There’s No Such Thing as a Value-Neutral Economic Choice

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Charles Lane complains about the politicization of the Federal Reserve:

The 1978 Humphrey-Hawkins Act, passed by a Democratic Congress and signed by Democratic President Jimmy Carter, put the Fed in charge of value-laden (i.e., political) trade-offs by requiring it to minimize both inflation and unemployment.

The implication here is that restricting the Fed’s mandate solely to inflation wouldn’t be a value-laden decision. But it is. It’s a decision to conduct monetary policy exclusively for the benefit of the moneyed class, which likes low inflation, and the corporate class, which dislikes tight labor markets—and without concern for the preferences of the middle class, which likes having a job.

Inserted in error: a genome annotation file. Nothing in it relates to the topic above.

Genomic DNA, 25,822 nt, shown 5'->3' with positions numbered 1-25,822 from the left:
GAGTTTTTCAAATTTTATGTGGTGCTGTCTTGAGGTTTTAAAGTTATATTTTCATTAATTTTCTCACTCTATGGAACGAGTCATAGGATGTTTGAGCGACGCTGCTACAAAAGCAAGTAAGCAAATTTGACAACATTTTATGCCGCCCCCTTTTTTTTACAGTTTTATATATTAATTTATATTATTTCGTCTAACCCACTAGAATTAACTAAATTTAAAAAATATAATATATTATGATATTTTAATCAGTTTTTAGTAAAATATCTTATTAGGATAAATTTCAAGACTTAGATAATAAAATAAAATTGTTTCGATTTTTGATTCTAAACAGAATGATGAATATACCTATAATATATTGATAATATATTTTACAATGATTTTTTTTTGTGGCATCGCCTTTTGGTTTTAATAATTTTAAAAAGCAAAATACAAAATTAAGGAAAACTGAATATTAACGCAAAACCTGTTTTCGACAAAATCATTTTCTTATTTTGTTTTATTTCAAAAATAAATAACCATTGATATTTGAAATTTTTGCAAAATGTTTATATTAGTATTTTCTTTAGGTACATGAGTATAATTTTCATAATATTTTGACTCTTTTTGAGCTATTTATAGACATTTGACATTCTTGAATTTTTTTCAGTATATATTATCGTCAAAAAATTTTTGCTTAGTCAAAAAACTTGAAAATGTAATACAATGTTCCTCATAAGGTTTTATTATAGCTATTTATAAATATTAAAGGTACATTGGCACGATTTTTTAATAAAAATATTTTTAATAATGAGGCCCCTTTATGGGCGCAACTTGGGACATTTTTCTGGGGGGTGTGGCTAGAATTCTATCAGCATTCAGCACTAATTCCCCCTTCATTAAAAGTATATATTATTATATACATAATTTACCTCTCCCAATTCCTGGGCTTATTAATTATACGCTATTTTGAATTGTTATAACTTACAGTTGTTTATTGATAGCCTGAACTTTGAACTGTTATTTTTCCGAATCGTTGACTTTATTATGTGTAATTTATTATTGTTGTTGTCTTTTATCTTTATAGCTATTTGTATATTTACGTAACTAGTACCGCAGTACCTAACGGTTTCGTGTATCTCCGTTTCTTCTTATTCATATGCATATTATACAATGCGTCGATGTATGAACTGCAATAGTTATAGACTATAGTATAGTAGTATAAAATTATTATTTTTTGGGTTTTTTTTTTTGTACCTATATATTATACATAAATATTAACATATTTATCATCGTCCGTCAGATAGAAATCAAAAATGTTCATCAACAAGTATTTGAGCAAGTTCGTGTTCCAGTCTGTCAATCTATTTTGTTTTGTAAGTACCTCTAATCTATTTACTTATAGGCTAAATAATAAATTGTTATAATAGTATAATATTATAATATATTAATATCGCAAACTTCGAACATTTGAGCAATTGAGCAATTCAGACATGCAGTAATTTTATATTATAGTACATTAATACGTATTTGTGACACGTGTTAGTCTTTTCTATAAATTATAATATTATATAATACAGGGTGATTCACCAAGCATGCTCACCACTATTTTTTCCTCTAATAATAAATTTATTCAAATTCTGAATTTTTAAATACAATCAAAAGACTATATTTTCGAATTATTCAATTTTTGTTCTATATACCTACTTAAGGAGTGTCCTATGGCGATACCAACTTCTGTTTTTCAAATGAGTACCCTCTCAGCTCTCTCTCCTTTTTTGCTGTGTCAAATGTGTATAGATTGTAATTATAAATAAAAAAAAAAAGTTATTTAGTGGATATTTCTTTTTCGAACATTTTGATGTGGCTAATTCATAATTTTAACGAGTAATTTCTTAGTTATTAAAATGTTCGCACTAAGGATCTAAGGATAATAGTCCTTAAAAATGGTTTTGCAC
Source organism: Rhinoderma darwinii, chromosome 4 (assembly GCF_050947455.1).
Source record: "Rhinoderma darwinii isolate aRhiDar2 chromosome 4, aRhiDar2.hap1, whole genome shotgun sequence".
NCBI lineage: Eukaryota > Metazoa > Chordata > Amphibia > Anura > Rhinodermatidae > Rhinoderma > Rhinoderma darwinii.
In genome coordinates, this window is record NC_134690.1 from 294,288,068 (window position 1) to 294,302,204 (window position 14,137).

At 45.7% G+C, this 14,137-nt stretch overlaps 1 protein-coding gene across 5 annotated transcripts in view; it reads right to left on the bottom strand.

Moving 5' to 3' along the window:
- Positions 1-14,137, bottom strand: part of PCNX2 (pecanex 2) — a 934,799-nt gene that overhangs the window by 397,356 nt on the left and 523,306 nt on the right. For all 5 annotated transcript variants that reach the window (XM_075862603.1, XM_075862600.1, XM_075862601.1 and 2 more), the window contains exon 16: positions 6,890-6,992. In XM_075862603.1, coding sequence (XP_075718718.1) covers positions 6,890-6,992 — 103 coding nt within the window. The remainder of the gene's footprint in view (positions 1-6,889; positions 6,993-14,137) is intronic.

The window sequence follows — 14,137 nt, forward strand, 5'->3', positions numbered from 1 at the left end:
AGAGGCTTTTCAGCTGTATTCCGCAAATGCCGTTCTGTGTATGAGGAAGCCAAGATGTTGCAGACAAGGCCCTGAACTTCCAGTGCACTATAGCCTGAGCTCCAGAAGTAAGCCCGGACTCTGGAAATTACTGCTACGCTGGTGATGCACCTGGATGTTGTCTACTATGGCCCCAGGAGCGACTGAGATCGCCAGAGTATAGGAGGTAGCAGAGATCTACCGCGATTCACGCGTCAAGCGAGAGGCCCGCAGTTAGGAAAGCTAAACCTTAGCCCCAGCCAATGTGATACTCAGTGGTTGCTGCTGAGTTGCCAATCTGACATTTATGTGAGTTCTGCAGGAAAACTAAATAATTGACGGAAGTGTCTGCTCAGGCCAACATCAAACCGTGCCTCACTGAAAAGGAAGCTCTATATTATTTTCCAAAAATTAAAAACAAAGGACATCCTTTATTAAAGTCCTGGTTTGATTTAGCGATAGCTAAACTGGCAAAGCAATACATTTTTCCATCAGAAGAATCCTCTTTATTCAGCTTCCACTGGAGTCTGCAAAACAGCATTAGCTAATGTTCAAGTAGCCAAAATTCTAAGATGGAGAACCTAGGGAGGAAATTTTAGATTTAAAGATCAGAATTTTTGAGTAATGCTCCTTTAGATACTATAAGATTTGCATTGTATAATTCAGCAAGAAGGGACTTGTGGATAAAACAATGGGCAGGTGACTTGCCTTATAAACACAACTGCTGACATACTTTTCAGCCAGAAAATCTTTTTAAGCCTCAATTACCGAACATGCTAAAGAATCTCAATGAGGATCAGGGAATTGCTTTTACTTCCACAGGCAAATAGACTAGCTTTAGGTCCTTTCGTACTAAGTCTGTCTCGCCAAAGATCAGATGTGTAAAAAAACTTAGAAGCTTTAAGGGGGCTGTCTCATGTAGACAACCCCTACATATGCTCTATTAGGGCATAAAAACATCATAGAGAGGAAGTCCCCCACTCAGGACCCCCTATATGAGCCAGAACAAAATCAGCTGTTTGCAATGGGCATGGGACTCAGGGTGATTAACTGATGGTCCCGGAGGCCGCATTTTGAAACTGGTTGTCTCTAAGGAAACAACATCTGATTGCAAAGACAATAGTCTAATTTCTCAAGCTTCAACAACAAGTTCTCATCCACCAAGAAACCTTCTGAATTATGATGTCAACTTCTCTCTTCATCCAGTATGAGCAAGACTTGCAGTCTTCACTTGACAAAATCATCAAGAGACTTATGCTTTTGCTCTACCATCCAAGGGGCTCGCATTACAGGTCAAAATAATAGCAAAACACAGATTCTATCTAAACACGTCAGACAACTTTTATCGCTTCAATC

Remarkably, a lot of people in Washington DC are blind to this. They simply take it for granted that conservative economic doctrines are value-neutral, and they tend to dismiss opposing views as just so much partisan nonsense. That’s what produces sentences like the one above.

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DEMOCRACY DOES NOT EXIST...

without free and fair elections, a vigorous free press, and engaged citizens to reclaim power from those who abuse it.

In this election year unlike any other—against a backdrop of a pandemic, an economic crisis, racial reckoning, and so much daily crazy—Mother Jones' journalism is driven by one simple question: Will America will move closer to, or further from, justice and equity in the years to come?

If you're able to, please join us in this mission with a donation today. Our reporting right now is focused on voting rights and election security, corruption, disinformation, racial and gender equity, and the climate crisis. We can’t do it without the support of readers like you, and we need to give it everything we've got between now and November. Thank you.

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